Kaine says US troops killed in Niger were on unauthorized mission

Washington (CNN)Virginia Democratic Sen. Tim Kaine said Wednesday that "people will be held accountable" for unauthorized portions of a mission involving Americans soldiers in Niger, four of whom were later killed in an ambush.

Kaine, who sits on the Senate Armed Services Committee and the Foreign Relations Committee, told CNN's "New Day" that during a briefing Tuesday, he and other senators learned that the troops initially attempted to embark on a search for a high value target, a mission they were not authorized, trained or equipped to conduct. They later reverted to an advisory capacity with the Nigerien forces they were working with.
"I believe that the troops who were sadly killed in Niger in October of 2017 were engaged in a mission that they were not authorized by law to participate in and that they were not trained to participate in. And that is a significant reason that they tragically lost their lives," he added.
Kaine refrained from further details about the mission because of classified nature of the briefing.
    The Virginia senator told CNN that other senators left the briefing "somewhat shocked."
    "After the hearing yesterday we had huddled. We are going to figure out a way that the story will be told and that people will be held accountable," he added.
    The team that was attacked in Niger was given several different tasks before it was ambushed, but its primary mission was to advise and assist a unit of 30 Nigerien soldiers officials familiar with the investigation have told CNN.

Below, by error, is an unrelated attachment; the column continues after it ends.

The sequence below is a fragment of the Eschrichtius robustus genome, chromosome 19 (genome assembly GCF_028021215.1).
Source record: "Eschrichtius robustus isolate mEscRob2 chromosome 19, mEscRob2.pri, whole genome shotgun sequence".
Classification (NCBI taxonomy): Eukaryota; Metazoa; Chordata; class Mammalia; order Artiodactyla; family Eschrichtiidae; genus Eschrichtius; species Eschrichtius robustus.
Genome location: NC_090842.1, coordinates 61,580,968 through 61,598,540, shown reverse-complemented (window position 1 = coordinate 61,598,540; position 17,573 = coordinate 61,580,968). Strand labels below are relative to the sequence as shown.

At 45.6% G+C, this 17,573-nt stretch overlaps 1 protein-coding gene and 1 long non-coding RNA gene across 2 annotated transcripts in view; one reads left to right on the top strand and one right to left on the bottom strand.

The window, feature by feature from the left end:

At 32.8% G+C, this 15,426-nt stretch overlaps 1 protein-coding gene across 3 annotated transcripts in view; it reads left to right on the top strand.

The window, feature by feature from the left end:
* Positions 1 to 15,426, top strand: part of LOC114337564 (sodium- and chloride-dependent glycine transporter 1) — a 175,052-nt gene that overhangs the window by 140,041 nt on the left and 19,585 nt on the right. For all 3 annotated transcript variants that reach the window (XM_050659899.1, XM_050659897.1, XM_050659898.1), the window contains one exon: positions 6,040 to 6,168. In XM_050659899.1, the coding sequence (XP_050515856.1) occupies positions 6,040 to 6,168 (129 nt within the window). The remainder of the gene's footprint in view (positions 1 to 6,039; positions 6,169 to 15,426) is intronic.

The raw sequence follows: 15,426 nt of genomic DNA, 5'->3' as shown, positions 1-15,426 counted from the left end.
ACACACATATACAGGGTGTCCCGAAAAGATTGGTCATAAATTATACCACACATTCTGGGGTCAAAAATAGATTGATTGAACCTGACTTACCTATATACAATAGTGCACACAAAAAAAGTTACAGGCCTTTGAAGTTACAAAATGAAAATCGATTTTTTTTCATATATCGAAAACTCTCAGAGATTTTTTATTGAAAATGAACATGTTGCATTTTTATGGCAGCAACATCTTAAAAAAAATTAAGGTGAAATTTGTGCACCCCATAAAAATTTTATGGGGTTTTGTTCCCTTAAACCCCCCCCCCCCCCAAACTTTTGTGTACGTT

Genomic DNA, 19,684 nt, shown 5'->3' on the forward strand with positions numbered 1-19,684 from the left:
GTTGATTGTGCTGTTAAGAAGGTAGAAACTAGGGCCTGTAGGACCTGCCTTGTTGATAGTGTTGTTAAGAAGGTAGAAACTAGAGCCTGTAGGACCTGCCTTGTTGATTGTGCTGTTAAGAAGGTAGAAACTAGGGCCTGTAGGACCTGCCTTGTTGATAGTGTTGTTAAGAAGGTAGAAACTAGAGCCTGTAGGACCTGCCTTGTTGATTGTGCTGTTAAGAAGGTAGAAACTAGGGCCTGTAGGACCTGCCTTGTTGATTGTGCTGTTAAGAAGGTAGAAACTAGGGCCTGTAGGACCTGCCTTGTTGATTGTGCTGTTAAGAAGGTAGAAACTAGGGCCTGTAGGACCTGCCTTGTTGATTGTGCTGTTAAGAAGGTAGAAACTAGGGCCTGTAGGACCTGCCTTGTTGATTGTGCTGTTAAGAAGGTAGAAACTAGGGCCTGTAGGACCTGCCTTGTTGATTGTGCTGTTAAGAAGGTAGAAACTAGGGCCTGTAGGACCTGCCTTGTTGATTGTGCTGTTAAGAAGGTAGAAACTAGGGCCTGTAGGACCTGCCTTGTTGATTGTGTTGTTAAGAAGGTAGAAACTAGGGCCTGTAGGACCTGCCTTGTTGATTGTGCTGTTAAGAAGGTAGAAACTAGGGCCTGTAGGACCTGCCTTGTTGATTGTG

Several officials said that two junior officers had initially sought to carry out a high value target mission that they did not have authorization to conduct but the team was redirected to a lower risk mission more in line with their authorized mission.
    Eventually the team was tasked with visiting a known to be abandoned encampment to collect intelligence on the ISIS suspect. They did not encounter any enemy forces at the site, which had been under surveillance for hours, and left the location.
    On their way back to base, they stopped in a separate village in order to enable the Nigerien troops to replenish supplies. While there, US troops met with local leaders as a courtesy.
    The US officials said it was "quite probable" that someone in the village tipped off the ISIS-affiliated terrorists that US forces were in the village, setting up the ambush.